Istanbul/Beirut, ACCRA, Sept. 20 – (dpa/GNA)
– The United Nations suspended all humanitarian convoys in Syria on Tuesday
after 18 aid trucks were bombed in northern Aleppo province the day before,
killing aid workers and civilians in an act that the UN said could amount to a
The US charged that either a Russian or a
Syrian plane hit the aid convoy late Monday and placed most of the blame on
Moscow, the main backer of Syrian President Bashar al-Assad.
The UN will reassess the security situation
in the wake of the attack, spokesman Jens Laerke said in Geneva. The bombing
came just hours after the Syrian army declared an end to a week-long truce,
brokered by the United States and Russia.
The trucks that were hit were part of a
31-vehicle convoy that was unloading urgently needed food and medical supplies
for tens of thousands of people at a warehouse of the Syrian Red Crescent,
trying to take advantage of the truce.
“The destination of this convoy was
known to the Syrian regime and the Russian federation and yet these aid workers
were killed in their attempt to provide relief to the Syrian people,” US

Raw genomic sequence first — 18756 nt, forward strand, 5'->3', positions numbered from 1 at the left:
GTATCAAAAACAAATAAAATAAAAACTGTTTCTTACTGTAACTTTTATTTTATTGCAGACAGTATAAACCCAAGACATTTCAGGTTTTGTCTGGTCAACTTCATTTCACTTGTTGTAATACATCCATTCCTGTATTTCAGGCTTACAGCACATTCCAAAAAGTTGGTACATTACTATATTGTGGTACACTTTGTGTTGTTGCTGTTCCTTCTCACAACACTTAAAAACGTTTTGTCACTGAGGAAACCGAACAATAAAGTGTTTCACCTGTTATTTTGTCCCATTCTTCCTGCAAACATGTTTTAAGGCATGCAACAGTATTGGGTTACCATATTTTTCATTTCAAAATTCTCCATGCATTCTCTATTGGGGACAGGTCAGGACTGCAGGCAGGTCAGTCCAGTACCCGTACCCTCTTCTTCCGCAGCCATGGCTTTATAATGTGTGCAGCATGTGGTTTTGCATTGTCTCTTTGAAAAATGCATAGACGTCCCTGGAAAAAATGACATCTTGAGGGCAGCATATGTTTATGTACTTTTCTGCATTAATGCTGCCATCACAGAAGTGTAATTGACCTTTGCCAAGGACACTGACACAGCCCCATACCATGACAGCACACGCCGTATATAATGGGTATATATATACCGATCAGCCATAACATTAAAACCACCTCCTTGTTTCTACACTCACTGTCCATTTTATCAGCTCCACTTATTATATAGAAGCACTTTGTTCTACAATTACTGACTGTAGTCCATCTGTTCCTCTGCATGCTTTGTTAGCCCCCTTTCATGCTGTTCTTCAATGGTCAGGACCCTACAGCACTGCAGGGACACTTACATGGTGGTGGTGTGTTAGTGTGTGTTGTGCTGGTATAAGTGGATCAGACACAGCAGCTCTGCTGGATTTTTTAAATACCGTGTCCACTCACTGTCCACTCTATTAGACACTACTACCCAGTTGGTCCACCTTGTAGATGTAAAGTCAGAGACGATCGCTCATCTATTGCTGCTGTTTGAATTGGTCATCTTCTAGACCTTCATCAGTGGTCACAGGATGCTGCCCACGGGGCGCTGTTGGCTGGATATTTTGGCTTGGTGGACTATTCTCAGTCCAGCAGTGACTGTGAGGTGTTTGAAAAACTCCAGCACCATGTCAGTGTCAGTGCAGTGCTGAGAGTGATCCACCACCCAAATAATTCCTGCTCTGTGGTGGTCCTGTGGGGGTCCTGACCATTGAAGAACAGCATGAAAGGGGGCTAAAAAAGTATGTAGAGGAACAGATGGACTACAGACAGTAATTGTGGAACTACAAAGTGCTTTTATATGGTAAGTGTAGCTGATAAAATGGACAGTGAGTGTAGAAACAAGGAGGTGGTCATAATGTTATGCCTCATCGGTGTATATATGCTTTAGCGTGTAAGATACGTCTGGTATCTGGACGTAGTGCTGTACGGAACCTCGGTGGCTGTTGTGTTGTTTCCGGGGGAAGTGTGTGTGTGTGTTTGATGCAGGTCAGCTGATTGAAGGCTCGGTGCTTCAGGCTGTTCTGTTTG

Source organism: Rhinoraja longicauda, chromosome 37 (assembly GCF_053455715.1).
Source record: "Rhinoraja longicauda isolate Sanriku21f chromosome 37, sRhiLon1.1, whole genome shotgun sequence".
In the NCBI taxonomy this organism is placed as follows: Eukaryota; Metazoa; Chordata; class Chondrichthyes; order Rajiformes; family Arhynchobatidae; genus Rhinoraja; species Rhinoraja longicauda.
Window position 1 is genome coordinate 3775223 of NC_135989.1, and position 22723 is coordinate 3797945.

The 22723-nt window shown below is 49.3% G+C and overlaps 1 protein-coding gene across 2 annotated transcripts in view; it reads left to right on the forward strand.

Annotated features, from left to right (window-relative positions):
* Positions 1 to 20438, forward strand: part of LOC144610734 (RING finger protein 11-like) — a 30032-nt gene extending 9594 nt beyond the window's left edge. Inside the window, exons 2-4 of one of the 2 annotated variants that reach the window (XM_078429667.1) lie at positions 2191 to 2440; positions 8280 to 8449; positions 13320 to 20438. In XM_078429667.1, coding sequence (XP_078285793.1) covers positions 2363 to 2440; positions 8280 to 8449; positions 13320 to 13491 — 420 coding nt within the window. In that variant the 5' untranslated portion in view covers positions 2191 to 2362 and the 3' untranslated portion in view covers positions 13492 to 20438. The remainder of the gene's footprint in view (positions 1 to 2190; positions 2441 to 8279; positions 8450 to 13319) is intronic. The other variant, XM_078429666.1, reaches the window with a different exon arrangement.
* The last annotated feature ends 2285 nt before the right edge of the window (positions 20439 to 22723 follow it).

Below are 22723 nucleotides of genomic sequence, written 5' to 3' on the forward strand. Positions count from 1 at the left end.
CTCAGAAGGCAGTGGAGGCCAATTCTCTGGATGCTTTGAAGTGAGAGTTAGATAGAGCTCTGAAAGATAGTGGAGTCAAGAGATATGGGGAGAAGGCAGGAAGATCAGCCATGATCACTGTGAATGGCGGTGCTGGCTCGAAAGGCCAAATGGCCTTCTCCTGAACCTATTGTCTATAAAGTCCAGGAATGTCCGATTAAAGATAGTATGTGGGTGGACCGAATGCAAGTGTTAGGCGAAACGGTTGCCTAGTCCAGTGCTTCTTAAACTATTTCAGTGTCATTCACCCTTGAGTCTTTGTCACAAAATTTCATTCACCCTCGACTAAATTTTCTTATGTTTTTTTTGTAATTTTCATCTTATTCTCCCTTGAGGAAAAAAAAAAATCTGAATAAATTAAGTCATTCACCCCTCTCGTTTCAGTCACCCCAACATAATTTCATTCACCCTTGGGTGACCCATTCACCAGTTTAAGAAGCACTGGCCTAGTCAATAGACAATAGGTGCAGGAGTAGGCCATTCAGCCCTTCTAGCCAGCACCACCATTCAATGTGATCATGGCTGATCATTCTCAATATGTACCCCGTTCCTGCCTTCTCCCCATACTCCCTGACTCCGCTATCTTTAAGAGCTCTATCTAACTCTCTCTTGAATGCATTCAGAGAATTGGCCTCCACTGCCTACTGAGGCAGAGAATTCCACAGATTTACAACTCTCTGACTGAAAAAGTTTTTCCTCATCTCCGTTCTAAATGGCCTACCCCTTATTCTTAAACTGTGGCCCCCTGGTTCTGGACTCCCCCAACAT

State Department spokesman John Kirby said.
The UN also said the parties to the conflict
were informed about the delivery. The International Committee of the Red Cross,
which helped organize the convoy, announced it was in mourning and denounced
the attack as a violation of international law.
“If this callous attack is found to be
a deliberate targeting of humanitarians, it would amount to a war crime,”
warned Stephen O’Brien, the UN’s top humanitarian official.
David Swanson, a spokesman for the UN in
southern Turkey, warned that as a result of the collapse of the ceasefire and
the attack, people in need would not receive aid. An estimated 13.5 million
people, including 6 million children, need assistance.
“The aid convoy that we had planned
under the cessation of hostilities had to be put on hold,” Swanson said.
“We are devastated by what has transpired.”
Airstrikes have been pounding Aleppo and
other areas of Syria since the ceasefire was ended on Monday. Fresh fighting
also took place between ground forces in the north of the country, according to
the Britain-based Syrian Observatory for Human Rights.
The rebel-held east of Aleppo city, with
hundreds of thousands of residents, has been cut off from aid deliveries since
July despite the ceasefire, making the situation at hospitals treating the
wounded more complicated due to shortages.
US officials appeared to be holding out hope
that the could negotiate a new truce deal with the Russians. The week-long
truce did manage to reduce the violence in the country and allowed some aid to
reach tens of thousands of people in need.
Kremlin spokesman Dmitry Peskov said Russia
did not expect to reinstate the ceasefire, according to state news agency TASS.